During the “Second World War,” he served as a Captain in the Army and filmed over 45 documentaries for the U.S. Army Air Corps and intelligence that were stationed in California, Culver City, Dayton, and Ohio. The films were broadcast to the troops, with “Thunderbolt,” a 43-minute video he co-produced with filmmaker William Wyler, being the most prominent. He received a Bronze Star for this two-year-old, color classic that was released in theaters.
When he joined “Columbia Pictures” with a weekly salary of $300, he made his directorial debut in Hollywood. He was given the opportunity to helm several B-movies. He made his debut as a filmmaker with the 1946 films “Alias Mr. Twilight,” “The Man Who Dared, Shadowed,” “Keeper of the Bees,” and “For the Love of Rusty,” as well as the 1949 movie “The Walking Hills.”
After working for Columbia Pictures for a while, Sturges secured a contract with the renowned American media conglomerate Metro-Goldwyn-Mayer Studios Inc (MGM) in November 1949. He worked on seven films for the company in less than two years, including the drama “The Girl in White” (1951), the film noir “The People Against O’Hara” (1951), the biographical “The Magnificent Yankee” (1950), the criminal drama “Mystery Street” (1950), and the drama “Right Cross” (1952).
He established himself as one of Hollywood’s leading action filmmakers with the 1953 Anscocolor western “Escape from Fort Bravo,” which made a $104,000 profit. But after spending so much time in front of the camera, his major break came with the 1955 thriller “Bad Day at Black Rock,” in which he reteamed with Tracy. In addition to receiving high marks from reviewers, the thriller movie, which also starred Robert Ryan, was a financial success, making $947,000. It garnered three nominations for “Academy Awards,” including one for Best Director, Sturges’ sole career-long nomination.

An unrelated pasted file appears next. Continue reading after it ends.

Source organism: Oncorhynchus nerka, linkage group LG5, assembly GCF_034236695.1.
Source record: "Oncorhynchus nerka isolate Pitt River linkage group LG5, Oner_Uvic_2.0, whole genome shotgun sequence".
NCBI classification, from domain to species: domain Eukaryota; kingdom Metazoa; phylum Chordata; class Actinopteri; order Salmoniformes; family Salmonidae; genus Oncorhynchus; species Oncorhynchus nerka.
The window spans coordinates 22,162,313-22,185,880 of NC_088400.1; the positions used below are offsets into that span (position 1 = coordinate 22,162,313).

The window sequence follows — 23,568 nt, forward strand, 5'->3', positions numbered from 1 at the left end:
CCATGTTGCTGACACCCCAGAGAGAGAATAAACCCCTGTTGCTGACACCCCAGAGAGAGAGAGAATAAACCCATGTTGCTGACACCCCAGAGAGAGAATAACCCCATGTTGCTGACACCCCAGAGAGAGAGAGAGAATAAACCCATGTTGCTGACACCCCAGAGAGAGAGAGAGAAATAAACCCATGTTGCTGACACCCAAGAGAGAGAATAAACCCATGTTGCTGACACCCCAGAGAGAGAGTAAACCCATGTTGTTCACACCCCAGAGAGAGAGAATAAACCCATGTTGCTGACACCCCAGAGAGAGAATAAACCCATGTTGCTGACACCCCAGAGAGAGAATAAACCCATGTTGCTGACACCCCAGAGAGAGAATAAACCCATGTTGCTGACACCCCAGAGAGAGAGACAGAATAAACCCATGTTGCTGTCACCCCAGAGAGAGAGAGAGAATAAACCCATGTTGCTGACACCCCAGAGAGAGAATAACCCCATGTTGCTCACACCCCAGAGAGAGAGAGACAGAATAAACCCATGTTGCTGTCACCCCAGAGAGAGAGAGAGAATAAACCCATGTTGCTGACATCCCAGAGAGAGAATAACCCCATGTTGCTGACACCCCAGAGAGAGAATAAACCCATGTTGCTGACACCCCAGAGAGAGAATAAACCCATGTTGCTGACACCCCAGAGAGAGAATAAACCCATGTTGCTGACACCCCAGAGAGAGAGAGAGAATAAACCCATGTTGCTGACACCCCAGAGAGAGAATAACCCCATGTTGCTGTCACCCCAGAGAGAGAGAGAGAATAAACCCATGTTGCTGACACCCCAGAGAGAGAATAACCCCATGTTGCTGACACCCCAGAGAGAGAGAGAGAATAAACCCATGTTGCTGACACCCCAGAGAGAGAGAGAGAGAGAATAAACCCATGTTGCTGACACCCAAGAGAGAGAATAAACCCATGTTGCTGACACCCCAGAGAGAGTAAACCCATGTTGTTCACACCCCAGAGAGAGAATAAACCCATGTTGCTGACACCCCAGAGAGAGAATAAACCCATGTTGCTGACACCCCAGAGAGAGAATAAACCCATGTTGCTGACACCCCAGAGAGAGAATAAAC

With movies like “Underwater!” (1955), “The Scarlet Coat” (1955), and “Backlash” (1956), he advanced, but he was not quite satisfied with the studio’s interference, which prompted him to work as a freelancer. His next big success was the 1957 movie “Gunfight at the O.K. Corral” with “Paramount Pictures,” which was based on a true story that took place on October 26, 1881. The movie, which starred Kirk Douglas as Doc Holliday and Burt Lancaster as Wyatt Earp, generated $4.7 million on its initial release and a whopping $6 million after it was redone.
It was nominated for two “Academy Awards,” one for sound recording and one for film editing. After ten years, Sturges produced ‘Hours of the Gun,’ a sort of sequel to the movie, with Jason Robards playing Holliday and James Garner playing Earp. The Magnificent Seven (1960), The Great Escape (1963), Ice Station Zebra (a 1968 picture with an all-male cast), Joe Kidd (1972), and The Eagle Has Landed were some of his other well-known productions (1976).
Personal Legacy & Life
He wed Warner Bros. secretary Dorothy Lynn Brooks in 1945. Michael Eliot Sturges, a boy, and Deborah Lynn Sturges Wyle, a daughter, were the couple’s only children. Later, the couple got divorced. In 1984, he wed Katherine Helena Soules, his fishing companion, for a second time. He had chronic emphysema, and on August 18, 1992, in San Luis Obispo, California, at the age of 82, he passed away from a heart attack.
Estimated Net Worth
John is one of the wealthiest and most well-liked directors. John Sturges’ net worth is around $1.5 million, according to our analysis of data from sources including Wikipedia, Forbes, and Business Insider.
Glenn Lovell’s book “Escape Artist: The Life and Films of John Sturges” was released by the University of Wisconsin Press in 2008.